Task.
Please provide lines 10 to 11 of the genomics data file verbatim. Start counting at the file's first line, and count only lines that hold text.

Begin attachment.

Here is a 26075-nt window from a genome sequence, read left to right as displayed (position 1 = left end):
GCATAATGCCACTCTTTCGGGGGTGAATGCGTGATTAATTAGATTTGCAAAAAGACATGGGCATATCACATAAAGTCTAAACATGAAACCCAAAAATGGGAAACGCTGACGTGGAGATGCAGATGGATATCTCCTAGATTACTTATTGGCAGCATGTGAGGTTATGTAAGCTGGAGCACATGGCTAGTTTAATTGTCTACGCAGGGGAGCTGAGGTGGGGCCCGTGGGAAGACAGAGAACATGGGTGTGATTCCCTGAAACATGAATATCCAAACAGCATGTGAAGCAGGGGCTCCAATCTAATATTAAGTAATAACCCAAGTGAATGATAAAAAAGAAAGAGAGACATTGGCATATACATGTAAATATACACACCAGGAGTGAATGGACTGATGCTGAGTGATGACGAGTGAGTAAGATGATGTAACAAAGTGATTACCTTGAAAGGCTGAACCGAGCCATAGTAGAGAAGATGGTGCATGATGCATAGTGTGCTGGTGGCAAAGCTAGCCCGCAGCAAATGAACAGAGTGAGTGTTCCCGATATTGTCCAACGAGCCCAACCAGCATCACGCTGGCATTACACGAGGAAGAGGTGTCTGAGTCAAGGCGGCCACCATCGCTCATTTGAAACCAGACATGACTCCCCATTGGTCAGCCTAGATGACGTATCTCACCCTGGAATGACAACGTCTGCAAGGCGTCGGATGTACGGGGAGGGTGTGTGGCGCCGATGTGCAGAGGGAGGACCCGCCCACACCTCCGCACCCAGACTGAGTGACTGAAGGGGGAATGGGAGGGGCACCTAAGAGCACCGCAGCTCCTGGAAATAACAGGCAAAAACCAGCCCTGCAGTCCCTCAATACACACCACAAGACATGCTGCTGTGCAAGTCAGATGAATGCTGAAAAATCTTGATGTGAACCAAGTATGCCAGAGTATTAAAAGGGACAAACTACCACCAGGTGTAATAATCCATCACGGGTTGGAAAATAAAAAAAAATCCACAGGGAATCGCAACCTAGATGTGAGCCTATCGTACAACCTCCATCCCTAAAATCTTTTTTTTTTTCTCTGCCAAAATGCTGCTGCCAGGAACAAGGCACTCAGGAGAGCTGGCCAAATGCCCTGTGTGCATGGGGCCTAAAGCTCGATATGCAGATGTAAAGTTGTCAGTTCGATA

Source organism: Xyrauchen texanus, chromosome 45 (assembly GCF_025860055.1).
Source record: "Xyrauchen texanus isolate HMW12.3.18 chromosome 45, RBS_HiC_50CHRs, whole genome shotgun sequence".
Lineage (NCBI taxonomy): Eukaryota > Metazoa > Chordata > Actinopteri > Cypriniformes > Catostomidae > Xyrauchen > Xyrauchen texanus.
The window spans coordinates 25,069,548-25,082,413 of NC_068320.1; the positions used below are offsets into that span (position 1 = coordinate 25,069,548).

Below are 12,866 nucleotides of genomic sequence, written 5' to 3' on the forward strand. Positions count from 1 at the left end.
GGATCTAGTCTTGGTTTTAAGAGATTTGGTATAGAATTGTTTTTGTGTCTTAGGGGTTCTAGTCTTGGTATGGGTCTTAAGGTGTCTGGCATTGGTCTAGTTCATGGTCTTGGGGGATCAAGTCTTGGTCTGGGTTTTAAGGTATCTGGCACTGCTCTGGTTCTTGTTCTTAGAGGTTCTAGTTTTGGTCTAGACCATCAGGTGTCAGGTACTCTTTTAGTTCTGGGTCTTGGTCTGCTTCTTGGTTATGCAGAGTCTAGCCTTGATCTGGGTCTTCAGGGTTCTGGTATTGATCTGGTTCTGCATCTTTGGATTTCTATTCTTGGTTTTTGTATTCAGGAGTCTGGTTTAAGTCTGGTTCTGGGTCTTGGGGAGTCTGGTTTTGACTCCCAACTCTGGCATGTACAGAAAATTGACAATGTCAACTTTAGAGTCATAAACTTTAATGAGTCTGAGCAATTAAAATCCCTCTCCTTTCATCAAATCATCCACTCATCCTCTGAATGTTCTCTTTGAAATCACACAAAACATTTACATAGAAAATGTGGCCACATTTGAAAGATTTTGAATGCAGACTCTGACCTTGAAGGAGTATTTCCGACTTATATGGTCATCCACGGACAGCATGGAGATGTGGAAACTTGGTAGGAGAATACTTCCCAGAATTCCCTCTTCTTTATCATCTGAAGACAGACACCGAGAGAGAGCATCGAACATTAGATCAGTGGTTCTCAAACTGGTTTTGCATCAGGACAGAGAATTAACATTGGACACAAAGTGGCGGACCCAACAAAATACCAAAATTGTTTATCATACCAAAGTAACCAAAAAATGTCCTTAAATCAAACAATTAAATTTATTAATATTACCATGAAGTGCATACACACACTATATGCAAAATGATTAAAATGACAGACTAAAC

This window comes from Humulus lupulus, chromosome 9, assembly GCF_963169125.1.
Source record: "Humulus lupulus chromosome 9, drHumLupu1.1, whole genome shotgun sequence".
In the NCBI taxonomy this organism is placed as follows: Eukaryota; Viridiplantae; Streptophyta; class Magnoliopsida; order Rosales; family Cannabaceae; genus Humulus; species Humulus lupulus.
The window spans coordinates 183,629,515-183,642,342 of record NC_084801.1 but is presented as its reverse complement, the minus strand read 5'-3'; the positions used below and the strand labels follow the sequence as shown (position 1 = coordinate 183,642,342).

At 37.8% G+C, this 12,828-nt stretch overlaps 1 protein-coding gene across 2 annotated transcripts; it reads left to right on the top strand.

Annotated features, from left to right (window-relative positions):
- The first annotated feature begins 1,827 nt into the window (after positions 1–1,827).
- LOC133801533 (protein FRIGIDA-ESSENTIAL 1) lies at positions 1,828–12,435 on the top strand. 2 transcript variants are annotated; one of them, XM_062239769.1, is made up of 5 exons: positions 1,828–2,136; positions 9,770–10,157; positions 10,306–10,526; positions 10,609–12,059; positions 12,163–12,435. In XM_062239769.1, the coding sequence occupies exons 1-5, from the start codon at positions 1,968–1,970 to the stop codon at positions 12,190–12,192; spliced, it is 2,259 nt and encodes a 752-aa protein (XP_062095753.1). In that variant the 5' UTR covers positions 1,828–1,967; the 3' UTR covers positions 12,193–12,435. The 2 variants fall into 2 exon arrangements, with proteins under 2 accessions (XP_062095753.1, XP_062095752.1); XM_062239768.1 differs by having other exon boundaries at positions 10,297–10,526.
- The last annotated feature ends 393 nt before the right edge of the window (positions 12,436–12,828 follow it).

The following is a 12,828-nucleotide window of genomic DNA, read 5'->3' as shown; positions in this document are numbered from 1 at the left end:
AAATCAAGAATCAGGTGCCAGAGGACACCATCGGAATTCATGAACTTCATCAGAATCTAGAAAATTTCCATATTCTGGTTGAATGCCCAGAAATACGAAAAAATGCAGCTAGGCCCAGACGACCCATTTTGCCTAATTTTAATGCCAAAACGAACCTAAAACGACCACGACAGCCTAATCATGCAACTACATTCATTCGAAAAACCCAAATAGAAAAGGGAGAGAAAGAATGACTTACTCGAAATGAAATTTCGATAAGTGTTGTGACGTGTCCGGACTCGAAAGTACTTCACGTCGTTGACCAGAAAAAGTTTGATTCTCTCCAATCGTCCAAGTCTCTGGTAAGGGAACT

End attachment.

Source record: "Humulus lupulus chromosome 9, drHumLupu1.1, whole genome shotgun sequence".
In the NCBI taxonomy this organism is placed as follows: Eukaryota; Viridiplantae; Streptophyta; class Magnoliopsida; order Rosales; family Cannabaceae; genus Humulus; species Humulus lupulus.